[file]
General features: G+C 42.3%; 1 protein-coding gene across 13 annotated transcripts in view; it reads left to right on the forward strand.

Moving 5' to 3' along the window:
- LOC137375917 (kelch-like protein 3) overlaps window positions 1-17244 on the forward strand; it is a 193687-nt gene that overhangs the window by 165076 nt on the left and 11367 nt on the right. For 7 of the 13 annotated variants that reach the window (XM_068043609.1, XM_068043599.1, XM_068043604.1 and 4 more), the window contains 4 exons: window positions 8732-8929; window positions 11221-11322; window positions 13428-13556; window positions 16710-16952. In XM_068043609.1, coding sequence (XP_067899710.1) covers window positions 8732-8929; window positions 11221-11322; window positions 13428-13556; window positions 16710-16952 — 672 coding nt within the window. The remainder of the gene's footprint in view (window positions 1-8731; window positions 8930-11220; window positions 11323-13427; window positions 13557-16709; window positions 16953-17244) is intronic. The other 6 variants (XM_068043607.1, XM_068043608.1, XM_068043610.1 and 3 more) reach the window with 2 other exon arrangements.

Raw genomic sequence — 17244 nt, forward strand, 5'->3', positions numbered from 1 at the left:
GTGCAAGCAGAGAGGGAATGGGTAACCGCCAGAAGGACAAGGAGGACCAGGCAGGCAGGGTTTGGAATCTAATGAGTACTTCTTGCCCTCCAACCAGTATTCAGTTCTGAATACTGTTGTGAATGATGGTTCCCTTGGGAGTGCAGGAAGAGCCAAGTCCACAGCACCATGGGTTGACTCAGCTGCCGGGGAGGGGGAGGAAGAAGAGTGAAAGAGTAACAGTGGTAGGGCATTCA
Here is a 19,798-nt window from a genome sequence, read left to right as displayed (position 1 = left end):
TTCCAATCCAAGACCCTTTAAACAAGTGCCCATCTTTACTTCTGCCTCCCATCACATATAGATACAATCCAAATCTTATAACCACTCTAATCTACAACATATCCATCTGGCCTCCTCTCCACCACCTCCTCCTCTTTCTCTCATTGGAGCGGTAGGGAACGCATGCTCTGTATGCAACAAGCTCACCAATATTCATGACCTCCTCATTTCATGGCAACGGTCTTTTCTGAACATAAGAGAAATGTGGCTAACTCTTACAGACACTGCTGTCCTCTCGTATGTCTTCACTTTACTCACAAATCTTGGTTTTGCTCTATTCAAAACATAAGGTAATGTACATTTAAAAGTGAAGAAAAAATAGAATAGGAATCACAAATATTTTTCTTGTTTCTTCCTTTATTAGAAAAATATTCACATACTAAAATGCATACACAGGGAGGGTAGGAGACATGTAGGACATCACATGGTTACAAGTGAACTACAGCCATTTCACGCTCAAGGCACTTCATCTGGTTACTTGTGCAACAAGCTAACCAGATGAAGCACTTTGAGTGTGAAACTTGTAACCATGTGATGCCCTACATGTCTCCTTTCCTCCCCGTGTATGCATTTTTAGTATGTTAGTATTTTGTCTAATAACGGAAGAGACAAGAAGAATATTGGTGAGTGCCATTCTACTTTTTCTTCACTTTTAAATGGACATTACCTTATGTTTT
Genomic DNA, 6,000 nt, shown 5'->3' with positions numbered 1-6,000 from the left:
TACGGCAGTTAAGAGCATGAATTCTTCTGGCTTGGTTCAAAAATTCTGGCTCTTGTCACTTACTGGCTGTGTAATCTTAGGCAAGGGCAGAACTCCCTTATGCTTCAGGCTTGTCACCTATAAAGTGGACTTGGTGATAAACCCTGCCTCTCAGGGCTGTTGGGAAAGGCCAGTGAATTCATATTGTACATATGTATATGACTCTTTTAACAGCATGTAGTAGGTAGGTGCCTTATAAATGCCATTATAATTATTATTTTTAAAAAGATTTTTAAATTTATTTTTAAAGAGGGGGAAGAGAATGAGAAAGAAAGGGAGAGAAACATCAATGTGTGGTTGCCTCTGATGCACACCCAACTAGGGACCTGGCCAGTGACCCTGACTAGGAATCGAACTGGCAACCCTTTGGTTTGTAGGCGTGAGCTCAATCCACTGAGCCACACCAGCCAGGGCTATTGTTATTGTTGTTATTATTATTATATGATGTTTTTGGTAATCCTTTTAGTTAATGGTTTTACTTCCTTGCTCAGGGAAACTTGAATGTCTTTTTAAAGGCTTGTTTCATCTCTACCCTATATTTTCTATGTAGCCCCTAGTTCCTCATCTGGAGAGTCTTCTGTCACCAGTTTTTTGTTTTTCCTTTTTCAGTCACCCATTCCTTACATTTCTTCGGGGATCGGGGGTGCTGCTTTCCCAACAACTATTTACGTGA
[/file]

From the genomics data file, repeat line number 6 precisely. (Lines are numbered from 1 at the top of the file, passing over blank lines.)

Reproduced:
Here is a 19,798-nt window from a genome sequence, read left to right as displayed (position 1 = left end):